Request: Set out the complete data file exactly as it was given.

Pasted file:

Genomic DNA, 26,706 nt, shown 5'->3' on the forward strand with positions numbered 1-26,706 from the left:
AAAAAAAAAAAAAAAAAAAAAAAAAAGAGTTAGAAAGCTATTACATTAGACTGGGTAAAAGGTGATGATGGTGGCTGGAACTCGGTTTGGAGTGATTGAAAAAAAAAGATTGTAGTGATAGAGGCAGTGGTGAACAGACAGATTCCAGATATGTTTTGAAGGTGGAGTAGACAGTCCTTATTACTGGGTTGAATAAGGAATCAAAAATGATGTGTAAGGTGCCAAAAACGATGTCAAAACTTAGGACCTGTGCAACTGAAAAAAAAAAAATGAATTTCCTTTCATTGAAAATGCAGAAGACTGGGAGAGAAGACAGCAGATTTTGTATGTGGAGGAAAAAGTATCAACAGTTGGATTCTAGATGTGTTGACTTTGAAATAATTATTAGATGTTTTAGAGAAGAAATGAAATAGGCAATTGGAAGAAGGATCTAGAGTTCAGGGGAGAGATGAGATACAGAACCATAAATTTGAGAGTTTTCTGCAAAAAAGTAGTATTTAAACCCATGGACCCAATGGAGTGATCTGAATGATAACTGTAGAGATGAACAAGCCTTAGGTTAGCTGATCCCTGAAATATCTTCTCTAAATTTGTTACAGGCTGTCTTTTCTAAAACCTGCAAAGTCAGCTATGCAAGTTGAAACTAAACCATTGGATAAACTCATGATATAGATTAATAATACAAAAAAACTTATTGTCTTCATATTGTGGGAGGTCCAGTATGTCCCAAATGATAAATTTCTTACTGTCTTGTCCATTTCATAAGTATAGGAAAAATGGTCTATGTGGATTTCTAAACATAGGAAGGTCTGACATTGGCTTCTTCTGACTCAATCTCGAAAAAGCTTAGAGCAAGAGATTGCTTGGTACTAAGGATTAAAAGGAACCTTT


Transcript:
Genomic DNA, 26,706 nt, shown 5'->3' on the forward strand with positions numbered 1-26,706 from the left:
AAAAAAAAAAAAAAAAAAAAAAAAAAGAGTTAGAAAGCTATTACATTAGACTGGGTAAAAGGTGATGATGGTGGCTGGAACTCGGTTTGGAGTGATTGAAAAAAAAAGATTGTAGTGATAGAGGCAGTGGTGAACAGACAGATTCCAGATATGTTTTGAAGGTGGAGTAGACAGTCCTTATTACTGGGTTGAATAAGGAATCAAAAATGATGTGTAAGGTGCCAAAAACGATGTCAAAACTTAGGACCTGTGCAACTGAAAAAAAAAAAATGAATTTCCTTTCATTGAAAATGCAGAAGACTGGGAGAGAAGACAGCAGATTTTGTATGTGGAGGAAAAAGTATCAACAGTTGGATTCTAGATGTGTTGACTTTGAAATAATTATTAGATGTTTTAGAGAAGAAATGAAATAGGCAATTGGAAGAAGGATCTAGAGTTCAGGGGAGAGATGAGATACAGAACCATAAATTTGAGAGTTTTCTGCAAAAAAGTAGTATTTAAACCCATGGACCCAATGGAGTGATCTGAATGATAACTGTAGAGATGAACAAGCCTTAGGTTAGCTGATCCCTGAAATATCTTCTCTAAATTTGTTACAGGCTGTCTTTTCTAAAACCTGCAAAGTCAGCTATGCAAGTTGAAACTAAACCATTGGATAAACTCATGATATAGATTAATAATACAAAAAAACTTATTGTCTTCATATTGTGGGAGGTCCAGTATGTCCCAAATGATAAATTTCTTACTGTCTTGTCCATTTCATAAGTATAGGAAAAATGGTCTATGTGGATTTCTAAACATAGGAAGGTCTGACATTGGCTTCTTCTGACTCAATCTCGAAAAAGCTTAGAGCAAGAGATTGCTTGGTACTAAGGATTAAAAGGAACCTTT